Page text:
Note that God has spoken. The Greek is very specific, this is past and complete. God does not continue to speak.

Yes, we refer to “God speaking to us,” but what we actually mean is that God is reminding us of what He had already said in His Word. Jude 3 says: “I found it necessary to write to you exhorting you to contend earnestly for the faith which was once for all delivered to the saints.”

This translation is accurate in that the faith was delivered once and for all (eternity). It is not continually being delivered.

Theologians speak of “progressive revelation.” Unfortunately some preachers do not understand what the term means and assume that it means that God is continually revealing more and more of Himself. No.

He gave us the whole revelation in Jesus Christ which has been written down in the form of the New Testament, and that’s it.

The next time we will get any more information is when we see Him face to face. We can be absolutely sure that there is no further revelation between the Revelation given to John and the revelation of Jesus at His return.

Anyone who claims to have additional information that is not contained in the 66 books is a charlatan and a heretic.

In fact, the Bible several times pronounces a curse on any who add to, or subtract from God’s Word. (Deuteronomy 4:2, 12:32, Proverbs 30:6, Matthew 15:6-13, Revelation 22:18).

If a preacher is willing to subtract or change the smallest part of the Bible (a jot or tittle), then you need to be careful. If he will subtract in one area, he is capable of subtracting or adding in other areas. Once you undermine the smallest part of the Bible, then you may as well throw the whole thing out.

The third principle is that God does not change His mind.

What God has said is forever established and will never be altered in any way.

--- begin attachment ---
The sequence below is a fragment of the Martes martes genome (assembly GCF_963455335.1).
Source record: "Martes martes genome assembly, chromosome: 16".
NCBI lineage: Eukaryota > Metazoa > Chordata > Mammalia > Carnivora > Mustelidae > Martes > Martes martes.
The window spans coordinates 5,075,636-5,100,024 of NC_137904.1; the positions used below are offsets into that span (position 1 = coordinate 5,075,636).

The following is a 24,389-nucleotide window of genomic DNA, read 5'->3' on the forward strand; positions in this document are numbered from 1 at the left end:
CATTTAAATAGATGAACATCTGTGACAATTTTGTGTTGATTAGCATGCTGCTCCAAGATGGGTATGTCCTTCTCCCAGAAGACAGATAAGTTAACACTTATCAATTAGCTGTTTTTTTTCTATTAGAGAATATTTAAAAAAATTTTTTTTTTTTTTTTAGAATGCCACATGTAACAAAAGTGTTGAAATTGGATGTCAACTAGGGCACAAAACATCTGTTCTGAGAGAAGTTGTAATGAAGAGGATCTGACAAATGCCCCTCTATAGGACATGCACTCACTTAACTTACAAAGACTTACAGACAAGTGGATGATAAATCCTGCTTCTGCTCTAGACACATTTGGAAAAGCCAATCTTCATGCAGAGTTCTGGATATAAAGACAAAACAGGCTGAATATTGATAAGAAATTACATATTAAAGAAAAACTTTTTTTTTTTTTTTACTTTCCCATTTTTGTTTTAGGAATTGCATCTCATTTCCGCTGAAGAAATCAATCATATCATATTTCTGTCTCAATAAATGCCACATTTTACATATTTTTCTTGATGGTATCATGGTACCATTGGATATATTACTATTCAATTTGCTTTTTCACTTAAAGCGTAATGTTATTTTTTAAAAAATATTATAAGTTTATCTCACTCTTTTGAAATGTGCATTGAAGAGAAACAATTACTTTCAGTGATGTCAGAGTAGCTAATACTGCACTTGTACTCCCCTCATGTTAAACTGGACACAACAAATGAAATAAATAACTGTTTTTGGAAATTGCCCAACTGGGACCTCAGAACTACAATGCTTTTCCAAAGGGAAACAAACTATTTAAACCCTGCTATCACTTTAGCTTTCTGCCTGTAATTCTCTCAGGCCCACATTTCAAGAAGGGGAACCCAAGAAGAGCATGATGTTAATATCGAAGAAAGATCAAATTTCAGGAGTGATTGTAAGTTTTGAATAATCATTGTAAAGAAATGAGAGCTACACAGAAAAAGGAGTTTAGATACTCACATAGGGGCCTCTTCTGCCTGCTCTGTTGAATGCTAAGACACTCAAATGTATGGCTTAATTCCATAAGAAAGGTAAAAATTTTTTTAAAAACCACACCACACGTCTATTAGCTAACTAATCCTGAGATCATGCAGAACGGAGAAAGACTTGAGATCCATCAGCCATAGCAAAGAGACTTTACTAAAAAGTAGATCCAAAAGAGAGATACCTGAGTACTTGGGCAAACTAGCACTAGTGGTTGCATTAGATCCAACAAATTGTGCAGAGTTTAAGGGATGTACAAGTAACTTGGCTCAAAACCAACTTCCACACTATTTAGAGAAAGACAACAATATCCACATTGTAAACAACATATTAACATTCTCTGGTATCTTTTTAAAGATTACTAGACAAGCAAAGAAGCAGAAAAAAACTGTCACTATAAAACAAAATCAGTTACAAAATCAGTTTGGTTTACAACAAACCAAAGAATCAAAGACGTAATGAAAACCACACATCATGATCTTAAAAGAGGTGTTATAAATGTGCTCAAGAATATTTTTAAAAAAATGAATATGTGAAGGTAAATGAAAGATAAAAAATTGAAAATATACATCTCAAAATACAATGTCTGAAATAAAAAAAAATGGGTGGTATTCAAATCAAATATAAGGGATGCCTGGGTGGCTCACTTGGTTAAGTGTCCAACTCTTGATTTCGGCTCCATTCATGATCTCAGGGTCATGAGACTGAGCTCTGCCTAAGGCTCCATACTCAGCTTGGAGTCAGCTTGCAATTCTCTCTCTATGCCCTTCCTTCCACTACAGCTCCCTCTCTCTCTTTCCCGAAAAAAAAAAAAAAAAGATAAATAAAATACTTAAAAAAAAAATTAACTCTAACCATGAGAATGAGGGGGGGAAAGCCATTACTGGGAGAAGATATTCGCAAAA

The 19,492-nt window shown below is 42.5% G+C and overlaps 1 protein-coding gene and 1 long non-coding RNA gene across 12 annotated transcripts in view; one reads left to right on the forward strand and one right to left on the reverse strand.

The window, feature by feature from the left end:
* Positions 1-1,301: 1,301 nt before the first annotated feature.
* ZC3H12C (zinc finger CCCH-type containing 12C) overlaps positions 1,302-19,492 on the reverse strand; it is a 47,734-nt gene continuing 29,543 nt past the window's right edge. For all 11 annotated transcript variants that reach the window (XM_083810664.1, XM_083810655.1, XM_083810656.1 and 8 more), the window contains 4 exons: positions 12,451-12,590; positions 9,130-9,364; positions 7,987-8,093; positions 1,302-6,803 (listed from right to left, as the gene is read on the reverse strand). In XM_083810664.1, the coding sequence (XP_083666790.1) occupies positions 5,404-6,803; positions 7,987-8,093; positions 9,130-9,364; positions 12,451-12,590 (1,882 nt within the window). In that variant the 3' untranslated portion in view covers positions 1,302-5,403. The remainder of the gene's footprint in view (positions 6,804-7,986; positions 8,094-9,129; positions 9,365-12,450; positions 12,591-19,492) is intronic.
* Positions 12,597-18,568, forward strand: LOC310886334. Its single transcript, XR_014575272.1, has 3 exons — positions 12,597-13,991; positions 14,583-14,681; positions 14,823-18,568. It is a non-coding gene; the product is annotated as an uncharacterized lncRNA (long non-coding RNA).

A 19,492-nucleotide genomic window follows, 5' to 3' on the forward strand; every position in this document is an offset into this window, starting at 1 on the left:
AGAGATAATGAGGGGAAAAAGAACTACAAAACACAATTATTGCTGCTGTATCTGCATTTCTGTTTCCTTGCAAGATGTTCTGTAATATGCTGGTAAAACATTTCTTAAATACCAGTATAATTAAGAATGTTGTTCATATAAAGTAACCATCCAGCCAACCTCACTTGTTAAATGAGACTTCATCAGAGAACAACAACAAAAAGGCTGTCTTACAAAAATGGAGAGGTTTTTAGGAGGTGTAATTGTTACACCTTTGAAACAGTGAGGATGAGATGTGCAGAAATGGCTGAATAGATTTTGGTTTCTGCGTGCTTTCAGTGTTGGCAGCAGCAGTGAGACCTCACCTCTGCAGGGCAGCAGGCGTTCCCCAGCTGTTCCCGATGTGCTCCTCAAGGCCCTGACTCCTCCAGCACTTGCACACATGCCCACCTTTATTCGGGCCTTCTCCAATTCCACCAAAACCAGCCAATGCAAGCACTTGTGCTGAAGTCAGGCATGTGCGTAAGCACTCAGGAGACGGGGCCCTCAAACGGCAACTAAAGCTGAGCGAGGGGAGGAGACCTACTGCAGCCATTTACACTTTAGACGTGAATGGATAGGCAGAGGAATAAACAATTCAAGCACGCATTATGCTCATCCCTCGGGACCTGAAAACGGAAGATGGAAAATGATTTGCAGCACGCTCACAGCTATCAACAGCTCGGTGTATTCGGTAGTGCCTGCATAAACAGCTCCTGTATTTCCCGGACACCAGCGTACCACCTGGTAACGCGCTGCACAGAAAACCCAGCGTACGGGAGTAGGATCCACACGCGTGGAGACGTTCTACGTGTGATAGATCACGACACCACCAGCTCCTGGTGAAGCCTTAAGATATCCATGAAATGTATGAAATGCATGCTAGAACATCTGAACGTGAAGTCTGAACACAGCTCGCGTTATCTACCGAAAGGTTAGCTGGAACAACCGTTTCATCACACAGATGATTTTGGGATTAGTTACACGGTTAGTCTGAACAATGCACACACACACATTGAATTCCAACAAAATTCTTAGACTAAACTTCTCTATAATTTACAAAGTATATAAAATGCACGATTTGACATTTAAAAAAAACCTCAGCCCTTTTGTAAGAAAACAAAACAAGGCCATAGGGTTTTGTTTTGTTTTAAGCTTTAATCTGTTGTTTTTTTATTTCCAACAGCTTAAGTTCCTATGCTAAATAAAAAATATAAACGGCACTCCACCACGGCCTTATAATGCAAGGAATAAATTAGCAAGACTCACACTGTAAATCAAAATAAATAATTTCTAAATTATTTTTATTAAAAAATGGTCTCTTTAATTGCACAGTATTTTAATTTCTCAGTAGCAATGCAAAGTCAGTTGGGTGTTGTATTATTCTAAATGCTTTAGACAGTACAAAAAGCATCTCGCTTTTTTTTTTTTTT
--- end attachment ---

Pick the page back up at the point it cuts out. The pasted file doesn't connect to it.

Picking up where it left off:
“Forever, O Lord, Your word is settled in heaven” (Psalm 119:89). (Settled means established, firm and unchanging.)

“Heaven and earth will pass away, but My words will by no means pass away” (Matthew 24:35).

“God is not a man, that He should lie, Nor a son of man, that He should repent. Has He said, and will He not do? Or has He spoken, and will He not make it good” (Numbers 23:9).

So, to suggest that God has a different plan for people today to what He described in His Word, or that He changed His mind, or that He is making up His plans as He goes along makes God a liar and a man.

He is neither.

His plans were established from before the foundation of the earth. He knew all the twists and turns that man and history would take from the beginning. He does not adjust or tweak his purpose as time unfolds.

If we can accept that God has no other plan, purpose or will for us than which is revealed in the Bible, and that any deviation from it in deed, word or principle is heresy, we will easily be able to recognize most of the error that goes around.

Don’t be fooled when men tell you that only the educated can understand the Bible. We can all understand it. It does not matter how clever the argument is presented. If its conclusion is contrary to the plain teaching of the Bible, it is error.

BUT there are a few simple rules that we must apply when we interpret the Scriptures.

It is often these rules that are broken in order to arrive at a teaching which is erroneous. I know that not everybody knows these rules or how to apply them. But every believer who faithfully reads his Bible will know enough to smell a rat and to be on guard.